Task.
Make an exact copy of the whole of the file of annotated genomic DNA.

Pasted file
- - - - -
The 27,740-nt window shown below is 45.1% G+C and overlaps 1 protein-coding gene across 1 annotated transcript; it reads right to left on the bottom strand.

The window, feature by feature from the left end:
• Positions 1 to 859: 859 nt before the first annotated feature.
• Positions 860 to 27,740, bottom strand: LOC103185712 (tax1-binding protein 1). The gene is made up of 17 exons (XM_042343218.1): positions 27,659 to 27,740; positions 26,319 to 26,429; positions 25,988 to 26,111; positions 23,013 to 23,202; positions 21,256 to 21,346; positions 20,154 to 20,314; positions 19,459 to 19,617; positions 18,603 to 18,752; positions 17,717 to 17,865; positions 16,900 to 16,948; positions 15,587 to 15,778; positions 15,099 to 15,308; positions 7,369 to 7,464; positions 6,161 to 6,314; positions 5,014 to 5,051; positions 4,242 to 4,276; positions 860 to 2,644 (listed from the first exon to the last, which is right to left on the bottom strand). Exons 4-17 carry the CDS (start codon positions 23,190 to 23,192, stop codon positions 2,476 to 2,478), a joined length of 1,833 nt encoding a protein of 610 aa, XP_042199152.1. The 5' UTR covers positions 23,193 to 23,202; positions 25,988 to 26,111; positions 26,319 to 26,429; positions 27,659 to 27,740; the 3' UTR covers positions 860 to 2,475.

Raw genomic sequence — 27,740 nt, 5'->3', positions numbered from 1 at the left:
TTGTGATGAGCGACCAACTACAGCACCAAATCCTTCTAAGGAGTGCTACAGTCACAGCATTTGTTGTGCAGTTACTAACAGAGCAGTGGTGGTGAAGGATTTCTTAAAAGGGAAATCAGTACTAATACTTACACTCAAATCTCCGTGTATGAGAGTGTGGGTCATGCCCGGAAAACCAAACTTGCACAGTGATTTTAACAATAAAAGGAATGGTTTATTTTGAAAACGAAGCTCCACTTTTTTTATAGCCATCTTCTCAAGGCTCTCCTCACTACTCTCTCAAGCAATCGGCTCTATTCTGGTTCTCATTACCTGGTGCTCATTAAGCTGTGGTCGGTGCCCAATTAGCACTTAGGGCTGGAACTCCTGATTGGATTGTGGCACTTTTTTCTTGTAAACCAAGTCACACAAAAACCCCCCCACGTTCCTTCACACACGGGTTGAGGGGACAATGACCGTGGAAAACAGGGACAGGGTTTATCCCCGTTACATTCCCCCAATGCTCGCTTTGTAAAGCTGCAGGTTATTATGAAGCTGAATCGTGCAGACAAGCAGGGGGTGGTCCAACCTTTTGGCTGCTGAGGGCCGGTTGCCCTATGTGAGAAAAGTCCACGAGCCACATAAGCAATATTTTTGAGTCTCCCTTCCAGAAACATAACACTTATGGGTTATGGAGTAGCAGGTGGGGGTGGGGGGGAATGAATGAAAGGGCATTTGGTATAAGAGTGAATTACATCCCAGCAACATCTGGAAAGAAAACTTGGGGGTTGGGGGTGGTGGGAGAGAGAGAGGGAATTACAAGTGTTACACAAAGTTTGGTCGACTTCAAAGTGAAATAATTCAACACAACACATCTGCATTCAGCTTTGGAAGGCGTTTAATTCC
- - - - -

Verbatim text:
The 27,740-nt window shown below is 45.1% G+C and overlaps 1 protein-coding gene across 1 annotated transcript; it reads right to left on the bottom strand.

The window, feature by feature from the left end:
• Positions 1 to 859: 859 nt before the first annotated feature.
• Positions 860 to 27,740, bottom strand: LOC103185712 (tax1-binding protein 1). The gene is made up of 17 exons (XM_042343218.1): positions 27,659 to 27,740; positions 26,319 to 26,429; positions 25,988 to 26,111; positions 23,013 to 23,202; positions 21,256 to 21,346; positions 20,154 to 20,314; positions 19,459 to 19,617; positions 18,603 to 18,752; positions 17,717 to 17,865; positions 16,900 to 16,948; positions 15,587 to 15,778; positions 15,099 to 15,308; positions 7,369 to 7,464; positions 6,161 to 6,314; positions 5,014 to 5,051; positions 4,242 to 4,276; positions 860 to 2,644 (listed from the first exon to the last, which is right to left on the bottom strand). Exons 4-17 carry the CDS (start codon positions 23,190 to 23,192, stop codon positions 2,476 to 2,478), a joined length of 1,833 nt encoding a protein of 610 aa, XP_042199152.1. The 5' UTR covers positions 23,193 to 23,202; positions 25,988 to 26,111; positions 26,319 to 26,429; positions 27,659 to 27,740; the 3' UTR covers positions 860 to 2,475.

Raw genomic sequence — 27,740 nt, 5'->3', positions numbered from 1 at the left:
TTGTGATGAGCGACCAACTACAGCACCAAATCCTTCTAAGGAGTGCTACAGTCACAGCATTTGTTGTGCAGTTACTAACAGAGCAGTGGTGGTGAAGGATTTCTTAAAAGGGAAATCAGTACTAATACTTACACTCAAATCTCCGTGTATGAGAGTGTGGGTCATGCCCGGAAAACCAAACTTGCACAGTGATTTTAACAATAAAAGGAATGGTTTATTTTGAAAACGAAGCTCCACTTTTTTTATAGCCATCTTCTCAAGGCTCTCCTCACTACTCTCTCAAGCAATCGGCTCTATTCTGGTTCTCATTACCTGGTGCTCATTAAGCTGTGGTCGGTGCCCAATTAGCACTTAGGGCTGGAACTCCTGATTGGATTGTGGCACTTTTTTCTTGTAAACCAAGTCACACAAAAACCCCCCCACGTTCCTTCACACACGGGTTGAGGGGACAATGACCGTGGAAAACAGGGACAGGGTTTATCCCCGTTACATTCCCCCAATGCTCGCTTTGTAAAGCTGCAGGTTATTATGAAGCTGAATCGTGCAGACAAGCAGGGGGTGGTCCAACCTTTTGGCTGCTGAGGGCCGGTTGCCCTATGTGAGAAAAGTCCACGAGCCACATAAGCAATATTTTTGAGTCTCCCTTCCAGAAACATAACACTTATGGGTTATGGAGTAGCAGGTGGGGGTGGGGGGGAATGAATGAAAGGGCATTTGGTATAAGAGTGAATTACATCCCAGCAACATCTGGAAAGAAAACTTGGGGGTTGGGGGTGGTGGGAGAGAGAGAGGGAATTACAAGTGTTACACAAAGTTTGGTCGACTTCAAAGTGAAATAATTCAACACAACACATCTGCATTCAGCTTTGGAAGGCGTTTAATTCC